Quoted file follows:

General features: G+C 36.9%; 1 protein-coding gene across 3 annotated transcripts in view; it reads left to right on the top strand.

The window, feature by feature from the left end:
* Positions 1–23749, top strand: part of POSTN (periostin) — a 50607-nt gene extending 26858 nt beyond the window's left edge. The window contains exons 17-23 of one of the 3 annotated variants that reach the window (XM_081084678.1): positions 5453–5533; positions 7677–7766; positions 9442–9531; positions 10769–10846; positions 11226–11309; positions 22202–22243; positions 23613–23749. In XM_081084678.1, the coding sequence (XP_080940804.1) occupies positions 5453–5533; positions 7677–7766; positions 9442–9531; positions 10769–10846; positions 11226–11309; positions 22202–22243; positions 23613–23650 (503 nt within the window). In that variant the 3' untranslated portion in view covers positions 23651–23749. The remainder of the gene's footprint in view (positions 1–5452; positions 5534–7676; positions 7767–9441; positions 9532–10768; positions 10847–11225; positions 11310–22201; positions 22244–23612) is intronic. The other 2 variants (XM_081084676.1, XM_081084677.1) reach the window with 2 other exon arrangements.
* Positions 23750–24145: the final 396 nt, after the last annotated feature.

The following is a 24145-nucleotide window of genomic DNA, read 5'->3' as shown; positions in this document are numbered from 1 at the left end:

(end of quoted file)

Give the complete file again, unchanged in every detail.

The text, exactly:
General features: G+C 36.9%; 1 protein-coding gene across 3 annotated transcripts in view; it reads left to right on the top strand.

The window, feature by feature from the left end:
* Positions 1–23749, top strand: part of POSTN (periostin) — a 50607-nt gene extending 26858 nt beyond the window's left edge. The window contains exons 17-23 of one of the 3 annotated variants that reach the window (XM_081084678.1): positions 5453–5533; positions 7677–7766; positions 9442–9531; positions 10769–10846; positions 11226–11309; positions 22202–22243; positions 23613–23749. In XM_081084678.1, the coding sequence (XP_080940804.1) occupies positions 5453–5533; positions 7677–7766; positions 9442–9531; positions 10769–10846; positions 11226–11309; positions 22202–22243; positions 23613–23650 (503 nt within the window). In that variant the 3' untranslated portion in view covers positions 23651–23749. The remainder of the gene's footprint in view (positions 1–5452; positions 5534–7676; positions 7767–9441; positions 9532–10768; positions 10847–11225; positions 11310–22201; positions 22244–23612) is intronic. The other 2 variants (XM_081084676.1, XM_081084677.1) reach the window with 2 other exon arrangements.
* Positions 23750–24145: the final 396 nt, after the last annotated feature.

The following is a 24145-nucleotide window of genomic DNA, read 5'->3' as shown; positions in this document are numbered from 1 at the left end: